Weekly kill: Some grids slip another 10c/kg, north and south

Jon Condon, 18/07/2023

WHILE some processors’ direct consignment grids in eastern Australia remain unchanged this week, other have shed-off another 10c/kg carcase weight, in the face of challenging international meat trading conditions.

Export meat markets are now weighing heavily on cattle pricing, with consumers across Asia, North America and elsewhere now being more cautious with their discretionary spending, in the face of rising cost of living.

Reports of out China suggest there has been some re-negotiation on beef sale contracts going on this month, as the meat market contracts, which is never a good sign. It is unclear whether those events involved Australian or Brazilian beef consignments.

In turn, more export type beef has been pushed back onto the domestic Australian market, creating a big imbalance between supply and demand.

“There’s a lot of beef inventory in stock around the world – cold storage in Japan and China is full – and this will take some time to clear,” one large exporter told Beef Central this morning. “It’s one step away from world recession, really,” he said.

“Any recovery has to start in the US, but it’s been a constant surprise how long these large US kills have hung-on for this year, after the drought.”

Some grid ease further

In Queensland this week, some competitive processors in the state’s south have dropped steer and cow grids 10c, with heavy cows now quoted at anywhere from 430c-440c/kg and 505-520c available on a four-tooth grass export steer, depending on location. Deduct 10c/kg from those rates for kills in Central Queensland.

Speciality lines like certified grassfed yearling, no HGP are currently making around 580c/kg in the southern Queensland market.

What’s evident is that forward bookings are not as congested as they were only a fortnight ago, with plenty of sites now taking bookings a fortnight in advance, instead of three to four weeks.

Supply and inquiry has definitely tightened up since recent rain, with the producer urgency to sell now not as strong as it was back in early July.

There’s been only limited southern buying activity north of the Queensland border over the past week, after some earlier strong bidding interest. That’s somewhat unusual, heading towards August, suggesting there are a few more southern cattle about.

Some southern states grids have also contracted 10c/kg this week, with 555c/kg quoted for grassfed four-tooth ox in South Australian and southern NSW. Cows have remained at 450c/kg in competitive grids in the region.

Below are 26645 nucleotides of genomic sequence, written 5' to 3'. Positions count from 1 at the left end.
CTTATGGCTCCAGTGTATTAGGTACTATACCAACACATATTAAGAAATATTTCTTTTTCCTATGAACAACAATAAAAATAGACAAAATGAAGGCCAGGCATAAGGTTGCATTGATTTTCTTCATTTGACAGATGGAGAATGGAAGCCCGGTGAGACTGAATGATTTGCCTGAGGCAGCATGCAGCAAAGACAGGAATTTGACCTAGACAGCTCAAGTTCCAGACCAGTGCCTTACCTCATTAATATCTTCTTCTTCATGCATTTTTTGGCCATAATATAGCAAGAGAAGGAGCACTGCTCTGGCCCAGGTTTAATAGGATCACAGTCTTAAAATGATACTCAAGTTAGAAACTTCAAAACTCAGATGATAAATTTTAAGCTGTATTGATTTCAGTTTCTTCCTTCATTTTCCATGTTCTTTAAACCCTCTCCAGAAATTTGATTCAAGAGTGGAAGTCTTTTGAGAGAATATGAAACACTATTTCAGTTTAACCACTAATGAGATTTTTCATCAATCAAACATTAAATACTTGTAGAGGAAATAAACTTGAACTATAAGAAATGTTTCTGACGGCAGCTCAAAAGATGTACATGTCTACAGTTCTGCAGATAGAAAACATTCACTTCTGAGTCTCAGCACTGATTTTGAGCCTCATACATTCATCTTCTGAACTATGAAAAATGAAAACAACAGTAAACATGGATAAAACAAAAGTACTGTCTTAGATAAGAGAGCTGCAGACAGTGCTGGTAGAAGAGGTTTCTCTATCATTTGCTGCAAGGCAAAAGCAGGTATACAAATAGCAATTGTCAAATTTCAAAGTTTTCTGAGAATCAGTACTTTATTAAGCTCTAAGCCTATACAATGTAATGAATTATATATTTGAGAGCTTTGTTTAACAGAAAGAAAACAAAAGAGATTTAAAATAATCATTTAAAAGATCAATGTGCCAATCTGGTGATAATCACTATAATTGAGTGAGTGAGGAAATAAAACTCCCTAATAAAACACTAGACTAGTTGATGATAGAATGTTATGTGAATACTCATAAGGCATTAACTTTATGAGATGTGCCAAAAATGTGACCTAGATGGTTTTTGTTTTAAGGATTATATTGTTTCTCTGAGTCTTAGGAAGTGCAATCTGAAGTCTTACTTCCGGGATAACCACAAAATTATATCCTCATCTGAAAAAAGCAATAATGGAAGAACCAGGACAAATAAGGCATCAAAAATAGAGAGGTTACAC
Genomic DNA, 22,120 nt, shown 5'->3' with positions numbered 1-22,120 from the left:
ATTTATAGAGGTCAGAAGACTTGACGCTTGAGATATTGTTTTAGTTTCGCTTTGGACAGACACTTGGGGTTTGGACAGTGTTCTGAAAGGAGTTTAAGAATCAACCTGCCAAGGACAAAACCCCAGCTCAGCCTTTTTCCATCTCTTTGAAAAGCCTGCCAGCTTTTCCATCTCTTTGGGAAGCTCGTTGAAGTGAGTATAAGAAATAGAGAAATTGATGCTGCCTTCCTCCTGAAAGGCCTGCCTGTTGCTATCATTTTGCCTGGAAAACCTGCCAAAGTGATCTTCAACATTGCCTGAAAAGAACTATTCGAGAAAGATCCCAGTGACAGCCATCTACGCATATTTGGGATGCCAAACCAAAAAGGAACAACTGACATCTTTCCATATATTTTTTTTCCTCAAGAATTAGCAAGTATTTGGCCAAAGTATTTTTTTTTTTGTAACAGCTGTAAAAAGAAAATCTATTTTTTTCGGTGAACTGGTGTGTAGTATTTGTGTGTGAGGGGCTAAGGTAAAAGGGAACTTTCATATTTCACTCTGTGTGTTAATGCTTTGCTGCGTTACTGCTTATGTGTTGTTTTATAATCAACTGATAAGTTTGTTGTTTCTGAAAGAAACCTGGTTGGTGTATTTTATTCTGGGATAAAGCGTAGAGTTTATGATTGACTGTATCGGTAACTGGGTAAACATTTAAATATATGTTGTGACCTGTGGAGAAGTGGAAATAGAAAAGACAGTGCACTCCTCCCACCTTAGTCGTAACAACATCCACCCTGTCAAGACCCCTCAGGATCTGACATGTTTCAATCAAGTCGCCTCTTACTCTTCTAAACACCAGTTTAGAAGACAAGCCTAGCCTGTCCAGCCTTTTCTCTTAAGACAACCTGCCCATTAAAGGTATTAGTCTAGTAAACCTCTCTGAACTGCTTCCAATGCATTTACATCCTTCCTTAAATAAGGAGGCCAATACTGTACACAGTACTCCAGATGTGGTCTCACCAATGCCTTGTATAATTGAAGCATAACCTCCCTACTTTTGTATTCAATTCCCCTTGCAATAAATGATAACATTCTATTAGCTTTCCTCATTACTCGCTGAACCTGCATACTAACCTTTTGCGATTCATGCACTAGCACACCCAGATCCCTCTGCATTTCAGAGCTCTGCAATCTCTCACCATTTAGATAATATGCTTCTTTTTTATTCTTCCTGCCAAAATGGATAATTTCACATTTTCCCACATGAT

That’s in line with saleyards trends at sites like Wagga yesterday, which saw good bullocks making the equivalent of 525-530c/kg dressed weight.

Wodonga sale this morning saw a yarding of 1290 head, with hopes the market was on the improve after last week’s dearer trends across export grades was dashed, with price drops of 30c/kg common as the sale progressed.  Some cattle in all classes struggled to attract bids or buyers to the rail. Cattle had to be in prime condition to appeal processors, markets reporter Leanne Dax said. Bullocks dipped 30c selling from 220c to 285c/kg, while better finished heavy cows were 15c cheaper selling from 230c to 255c/kg. Heavy bulls sold from 216-240c/kg.

Only 250 head were yarded at Naracoorte this morning, with heavy cows back 10c and grown heifers back 17c. Export bullocks were too scarce to quote on.

Sluggish demand out of the US

This week’s Steiner US imported beef market report suggests that the imported beef market into the US remains soft, as product is readily available overseas while domestic US buyers are in no rush to cover their forward needs.

A big price differential continues between US domestic trim and imported prices, especially on equivalent grainfed.

“For now, prospects of tighter domestic US beef supplies down the road are having relatively limited impact on buyer psychology,” Steiner reported.

Australian imported 90CL manufacturing beef into the US is this week reported at A759c/kg CIF – it’s lowest point since February.

“Demand from Asian markets has been underwhelming so far for Australian/NZ beef,” Steiner said.

China remained the top market for New Zealand (mostly dairy) beef this season, but growth pace has slowed down.

In May, NZ beef shipments to China were up 7pc and through the first five months of the year shipments to that market were up 7549t, compared to +18pc increase to the US.

“But the slower demand in China is not the only issue for Australian and NZ exporters,” Steiner said.

“Japan may not be the top market for imported beef anymore, but it is still a major buyer. Rising beef inventories in that market suggest that the slowdown in demand is resulting in more and more supply getting backed up in the supply chain.”

At the end of May beef inventory in Japan was up 27pc from a year ago. Almost all of the 34,000t in additional inventory was imported beef.

“It should not be a surprise therefore that Australian and NZ exports to this market have slumped and will likely remain soft in the near term,” Steiner said.

New Zealand shipments to Japan in May were 1900t (-48pc) less than a year ago, while Australian shipments to Japan in May were 6200t (-24pc) lower than a year ago, and June shipments declined 3700t (-16pc).

The slowdown in Asian demand comes at a time when Australian cattle slaughter has been steadily increasing and it is poised to be even higher in the southern hemisphere spring. In three of the last six weeks slaughter has been more than 120,000 head, compared to 90-95,000 head during this time last year.

Given trend in previous years, Australian slaughter should gain another 10,000 head/week by September, Steiner suggested.


  • National slaughter summaries are now published as a separate item, appearing Wednesdays.





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